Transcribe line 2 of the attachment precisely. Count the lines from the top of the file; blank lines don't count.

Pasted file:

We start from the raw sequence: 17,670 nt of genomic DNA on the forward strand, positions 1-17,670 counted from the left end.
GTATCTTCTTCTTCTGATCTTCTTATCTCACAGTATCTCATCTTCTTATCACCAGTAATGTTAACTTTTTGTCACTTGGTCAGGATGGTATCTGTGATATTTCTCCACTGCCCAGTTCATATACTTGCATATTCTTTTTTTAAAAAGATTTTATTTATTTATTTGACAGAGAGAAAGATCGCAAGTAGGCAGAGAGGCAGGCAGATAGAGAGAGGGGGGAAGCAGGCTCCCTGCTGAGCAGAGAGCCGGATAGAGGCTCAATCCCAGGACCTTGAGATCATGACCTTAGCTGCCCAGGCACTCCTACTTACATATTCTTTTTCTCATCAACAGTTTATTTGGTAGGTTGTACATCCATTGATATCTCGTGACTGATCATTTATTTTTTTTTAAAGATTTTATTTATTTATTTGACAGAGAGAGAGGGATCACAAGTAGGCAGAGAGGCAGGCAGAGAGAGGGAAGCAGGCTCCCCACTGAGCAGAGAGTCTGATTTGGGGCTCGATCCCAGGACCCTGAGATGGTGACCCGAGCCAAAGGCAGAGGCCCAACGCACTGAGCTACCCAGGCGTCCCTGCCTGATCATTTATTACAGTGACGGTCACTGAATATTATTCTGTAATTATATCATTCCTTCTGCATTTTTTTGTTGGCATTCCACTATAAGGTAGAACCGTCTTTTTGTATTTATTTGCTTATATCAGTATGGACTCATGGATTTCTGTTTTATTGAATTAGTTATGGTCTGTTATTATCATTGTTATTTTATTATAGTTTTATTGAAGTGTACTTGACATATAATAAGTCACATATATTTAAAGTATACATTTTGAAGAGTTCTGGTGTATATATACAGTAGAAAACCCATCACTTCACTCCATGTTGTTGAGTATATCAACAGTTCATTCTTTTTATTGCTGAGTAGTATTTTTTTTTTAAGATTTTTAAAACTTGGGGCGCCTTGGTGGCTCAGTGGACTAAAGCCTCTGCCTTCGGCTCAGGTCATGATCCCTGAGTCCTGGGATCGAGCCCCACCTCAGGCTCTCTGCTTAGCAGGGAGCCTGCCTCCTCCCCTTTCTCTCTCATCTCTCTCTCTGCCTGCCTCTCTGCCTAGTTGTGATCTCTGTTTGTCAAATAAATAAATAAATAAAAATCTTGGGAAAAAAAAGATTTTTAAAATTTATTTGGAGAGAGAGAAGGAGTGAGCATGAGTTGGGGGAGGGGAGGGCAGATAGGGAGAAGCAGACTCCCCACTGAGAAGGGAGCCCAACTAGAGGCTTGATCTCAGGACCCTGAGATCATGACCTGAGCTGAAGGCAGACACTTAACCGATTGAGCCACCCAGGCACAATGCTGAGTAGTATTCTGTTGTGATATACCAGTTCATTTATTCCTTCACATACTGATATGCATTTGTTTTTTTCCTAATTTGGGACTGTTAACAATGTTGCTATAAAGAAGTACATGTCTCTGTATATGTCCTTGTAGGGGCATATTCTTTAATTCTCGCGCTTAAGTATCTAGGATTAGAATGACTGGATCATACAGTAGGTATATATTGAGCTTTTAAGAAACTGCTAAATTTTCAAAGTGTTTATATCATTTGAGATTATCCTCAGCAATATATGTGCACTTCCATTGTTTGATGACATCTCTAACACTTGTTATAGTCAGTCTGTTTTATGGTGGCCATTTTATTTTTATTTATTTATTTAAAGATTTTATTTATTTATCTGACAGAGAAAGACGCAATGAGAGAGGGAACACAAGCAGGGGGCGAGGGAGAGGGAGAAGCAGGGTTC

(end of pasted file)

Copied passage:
GTATCTTCTTCTTCTGATCTTCTTATCTCACAGTATCTCATCTTCTTATCACCAGTAATGTTAACTTTTTGTCACTTGGTCAGGATGGTATCTGTGATATTTCTCCACTGCCCAGTTCATATACTTGCATATTCTTTTTTTAAAAAGATTTTATTTATTTATTTGACAGAGAGAAAGATCGCAAGTAGGCAGAGAGGCAGGCAGATAGAGAGAGGGGGGAAGCAGGCTCCCTGCTGAGCAGAGAGCCGGATAGAGGCTCAATCCCAGGACCTTGAGATCATGACCTTAGCTGCCCAGGCACTCCTACTTACATATTCTTTTTCTCATCAACAGTTTATTTGGTAGGTTGTACATCCATTGATATCTCGTGACTGATCATTTATTTTTTTTTAAAGATTTTATTTATTTATTTGACAGAGAGAGAGGGATCACAAGTAGGCAGAGAGGCAGGCAGAGAGAGGGAAGCAGGCTCCCCACTGAGCAGAGAGTCTGATTTGGGGCTCGATCCCAGGACCCTGAGATGGTGACCCGAGCCAAAGGCAGAGGCCCAACGCACTGAGCTACCCAGGCGTCCCTGCCTGATCATTTATTACAGTGACGGTCACTGAATATTATTCTGTAATTATATCATTCCTTCTGCATTTTTTTGTTGGCATTCCACTATAAGGTAGAACCGTCTTTTTGTATTTATTTGCTTATATCAGTATGGACTCATGGATTTCTGTTTTATTGAATTAGTTATGGTCTGTTATTATCATTGTTATTTTATTATAGTTTTATTGAAGTGTACTTGACATATAATAAGTCACATATATTTAAAGTATACATTTTGAAGAGTTCTGGTGTATATATACAGTAGAAAACCCATCACTTCACTCCATGTTGTTGAGTATATCAACAGTTCATTCTTTTTATTGCTGAGTAGTATTTTTTTTTTAAGATTTTTAAAACTTGGGGCGCCTTGGTGGCTCAGTGGACTAAAGCCTCTGCCTTCGGCTCAGGTCATGATCCCTGAGTCCTGGGATCGAGCCCCACCTCAGGCTCTCTGCTTAGCAGGGAGCCTGCCTCCTCCCCTTTCTCTCTCATCTCTCTCTCTGCCTGCCTCTCTGCCTAGTTGTGATCTCTGTTTGTCAAATAAATAAATAAATAAAAATCTTGGGAAAAAAAAGATTTTTAAAATTTATTTGGAGAGAGAGAAGGAGTGAGCATGAGTTGGGGGAGGGGAGGGCAGATAGGGAGAAGCAGACTCCCCACTGAGAAGGGAGCCCAACTAGAGGCTTGATCTCAGGACCCTGAGATCATGACCTGAGCTGAAGGCAGACACTTAACCGATTGAGCCACCCAGGCACAATGCTGAGTAGTATTCTGTTGTGATATACCAGTTCATTTATTCCTTCACATACTGATATGCATTTGTTTTTTTCCTAATTTGGGACTGTTAACAATGTTGCTATAAAGAAGTACATGTCTCTGTATATGTCCTTGTAGGGGCATATTCTTTAATTCTCGCGCTTAAGTATCTAGGATTAGAATGACTGGATCATACAGTAGGTATATATTGAGCTTTTAAGAAACTGCTAAATTTTCAAAGTGTTTATATCATTTGAGATTATCCTCAGCAATATATGTGCACTTCCATTGTTTGATGACATCTCTAACACTTGTTATAGTCAGTCTGTTTTATGGTGGCCATTTTATTTTTATTTATTTATTTAAAGATTTTATTTATTTATCTGACAGAGAAAGACGCAATGAGAGAGGGAACACAAGCAGGGGGCGAGGGAGAGGGAGAAGCAGGGTTC